Revealing Million-year-old Water and Ice by Single Atom Counting of Noble Gas Radioisotopes

Datum 24.05.2023
Zeit16:15 Uhr
Ort ExWi B6
Referent Dr. Florian Ritterbusch (Univ. of Hefei China)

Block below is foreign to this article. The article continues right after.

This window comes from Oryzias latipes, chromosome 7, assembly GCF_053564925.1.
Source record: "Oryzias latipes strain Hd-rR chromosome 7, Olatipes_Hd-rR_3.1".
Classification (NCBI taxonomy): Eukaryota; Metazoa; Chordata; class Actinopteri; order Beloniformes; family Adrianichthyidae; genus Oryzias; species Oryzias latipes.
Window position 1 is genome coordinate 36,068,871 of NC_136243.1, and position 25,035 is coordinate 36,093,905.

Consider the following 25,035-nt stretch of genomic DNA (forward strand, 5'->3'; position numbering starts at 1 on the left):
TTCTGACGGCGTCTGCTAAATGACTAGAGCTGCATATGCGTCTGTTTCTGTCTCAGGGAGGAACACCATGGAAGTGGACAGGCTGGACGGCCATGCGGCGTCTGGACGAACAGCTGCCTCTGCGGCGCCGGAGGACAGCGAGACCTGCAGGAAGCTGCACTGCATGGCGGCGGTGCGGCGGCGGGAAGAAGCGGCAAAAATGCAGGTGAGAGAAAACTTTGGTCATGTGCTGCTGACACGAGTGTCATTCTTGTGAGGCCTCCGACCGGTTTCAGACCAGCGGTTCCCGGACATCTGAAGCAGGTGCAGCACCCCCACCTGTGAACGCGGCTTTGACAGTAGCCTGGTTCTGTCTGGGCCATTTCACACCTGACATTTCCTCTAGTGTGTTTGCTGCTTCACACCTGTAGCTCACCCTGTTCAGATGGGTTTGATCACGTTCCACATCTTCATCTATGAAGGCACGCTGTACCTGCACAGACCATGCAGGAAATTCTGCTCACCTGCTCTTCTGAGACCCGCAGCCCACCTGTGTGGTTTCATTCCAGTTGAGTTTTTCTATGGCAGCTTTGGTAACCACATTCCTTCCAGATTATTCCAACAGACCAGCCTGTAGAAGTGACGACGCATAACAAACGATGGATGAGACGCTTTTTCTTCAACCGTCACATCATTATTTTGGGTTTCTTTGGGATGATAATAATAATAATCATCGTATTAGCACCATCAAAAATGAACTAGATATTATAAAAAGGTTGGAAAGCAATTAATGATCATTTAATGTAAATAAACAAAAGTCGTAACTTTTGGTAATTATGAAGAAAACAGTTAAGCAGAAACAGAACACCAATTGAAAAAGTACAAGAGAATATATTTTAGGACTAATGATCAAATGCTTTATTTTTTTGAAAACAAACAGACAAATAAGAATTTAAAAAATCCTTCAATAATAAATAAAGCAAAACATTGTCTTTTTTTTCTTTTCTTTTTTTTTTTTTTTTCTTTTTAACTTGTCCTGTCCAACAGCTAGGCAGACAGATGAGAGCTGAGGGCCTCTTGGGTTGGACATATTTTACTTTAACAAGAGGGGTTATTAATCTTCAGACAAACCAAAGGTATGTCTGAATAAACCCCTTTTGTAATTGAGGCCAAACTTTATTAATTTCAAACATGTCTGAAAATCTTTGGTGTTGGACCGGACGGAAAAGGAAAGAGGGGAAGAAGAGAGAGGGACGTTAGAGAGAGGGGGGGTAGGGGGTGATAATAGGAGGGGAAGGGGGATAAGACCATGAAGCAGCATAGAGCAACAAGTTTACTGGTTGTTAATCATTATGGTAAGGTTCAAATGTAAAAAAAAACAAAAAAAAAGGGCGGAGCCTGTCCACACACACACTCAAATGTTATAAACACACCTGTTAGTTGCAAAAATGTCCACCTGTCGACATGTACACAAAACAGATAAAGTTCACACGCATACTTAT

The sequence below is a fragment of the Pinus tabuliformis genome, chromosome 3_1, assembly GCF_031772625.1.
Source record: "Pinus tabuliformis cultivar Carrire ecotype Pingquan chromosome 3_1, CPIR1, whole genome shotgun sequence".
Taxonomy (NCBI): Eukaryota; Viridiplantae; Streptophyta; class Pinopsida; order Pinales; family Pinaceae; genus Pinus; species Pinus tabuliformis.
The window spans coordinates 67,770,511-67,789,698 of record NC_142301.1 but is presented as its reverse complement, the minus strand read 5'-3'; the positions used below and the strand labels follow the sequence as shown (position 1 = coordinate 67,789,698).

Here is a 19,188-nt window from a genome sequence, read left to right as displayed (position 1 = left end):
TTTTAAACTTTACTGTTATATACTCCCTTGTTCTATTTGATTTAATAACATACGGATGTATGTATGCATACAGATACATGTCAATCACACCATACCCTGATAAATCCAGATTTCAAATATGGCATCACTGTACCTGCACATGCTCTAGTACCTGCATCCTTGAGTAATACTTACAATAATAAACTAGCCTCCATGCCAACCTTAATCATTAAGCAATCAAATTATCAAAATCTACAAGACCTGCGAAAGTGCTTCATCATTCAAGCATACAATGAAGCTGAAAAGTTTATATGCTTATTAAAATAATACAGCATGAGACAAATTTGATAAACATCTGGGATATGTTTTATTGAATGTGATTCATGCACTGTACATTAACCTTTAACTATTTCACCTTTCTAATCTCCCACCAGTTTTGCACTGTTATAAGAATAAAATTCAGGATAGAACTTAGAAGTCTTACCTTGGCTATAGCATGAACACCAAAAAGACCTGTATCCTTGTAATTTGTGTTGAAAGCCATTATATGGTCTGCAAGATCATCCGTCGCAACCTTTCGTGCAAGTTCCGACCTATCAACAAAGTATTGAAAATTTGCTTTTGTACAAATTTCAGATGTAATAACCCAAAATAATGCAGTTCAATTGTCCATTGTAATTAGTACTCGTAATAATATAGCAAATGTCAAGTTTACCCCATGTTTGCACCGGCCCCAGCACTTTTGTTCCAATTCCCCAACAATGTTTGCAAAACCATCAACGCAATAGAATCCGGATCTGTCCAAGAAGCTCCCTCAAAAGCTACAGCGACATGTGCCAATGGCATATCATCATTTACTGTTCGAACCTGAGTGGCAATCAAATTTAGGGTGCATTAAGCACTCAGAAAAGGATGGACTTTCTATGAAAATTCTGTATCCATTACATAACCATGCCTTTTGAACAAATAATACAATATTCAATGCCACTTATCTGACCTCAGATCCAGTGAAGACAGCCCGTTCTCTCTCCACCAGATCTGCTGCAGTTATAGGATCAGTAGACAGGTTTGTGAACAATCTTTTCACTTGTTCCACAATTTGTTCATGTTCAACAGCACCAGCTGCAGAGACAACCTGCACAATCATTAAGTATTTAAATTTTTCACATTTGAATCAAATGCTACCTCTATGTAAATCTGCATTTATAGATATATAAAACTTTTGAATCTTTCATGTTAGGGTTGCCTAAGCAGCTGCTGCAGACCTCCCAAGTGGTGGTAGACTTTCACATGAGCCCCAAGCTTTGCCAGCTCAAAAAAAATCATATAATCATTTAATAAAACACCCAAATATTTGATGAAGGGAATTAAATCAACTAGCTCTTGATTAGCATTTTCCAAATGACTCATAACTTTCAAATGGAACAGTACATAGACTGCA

Abstract The noble gas radio isotopes 81-Kr (t 1/2 = 229 ka), 85-Kr (t 1/2 = 12 a) and 39-Ar (t 1/2 = 268 a) are valuable dating tools for groundwater, ocean water and glacier ice , serving applications such as drinking water management ocean current tracing and climate reconstruction. Together with 14-C, these radioisotopes cover an age range from present back to 1.3 million years. Due to their extremely low environmental abundances (10-17 ... 10-11) corresponding to only a few thousand atoms per kilogram of water or ice , their detection is very challenging and in the case of 81-Kr, has practically not been possible in the past. In the recent two decades, the laser based method Atom Trap Trace Analysis (ATTA), which detects single atoms via their fluorescence in a magneto optical trap, has succeeded in measuring these radio isotopes on natural levels. Initially, tons of water or ice were necessary for ATTA , which severely hampered its use for dating of environmental samples. Due to progress in the ATTA instruments, the sample size could be lowered to 10 kg of water or ice, allowing for applications such as dating of deep water from the Pacific Ocean and ice cores from Antarctica and Tibet. Here, we will present an overview of the ATTA method, recent dating results on groundwater, ocean water and glacier ice as well as our latest advances towards 81-Kr and 39-Ar dating with 1 kg of water or ice.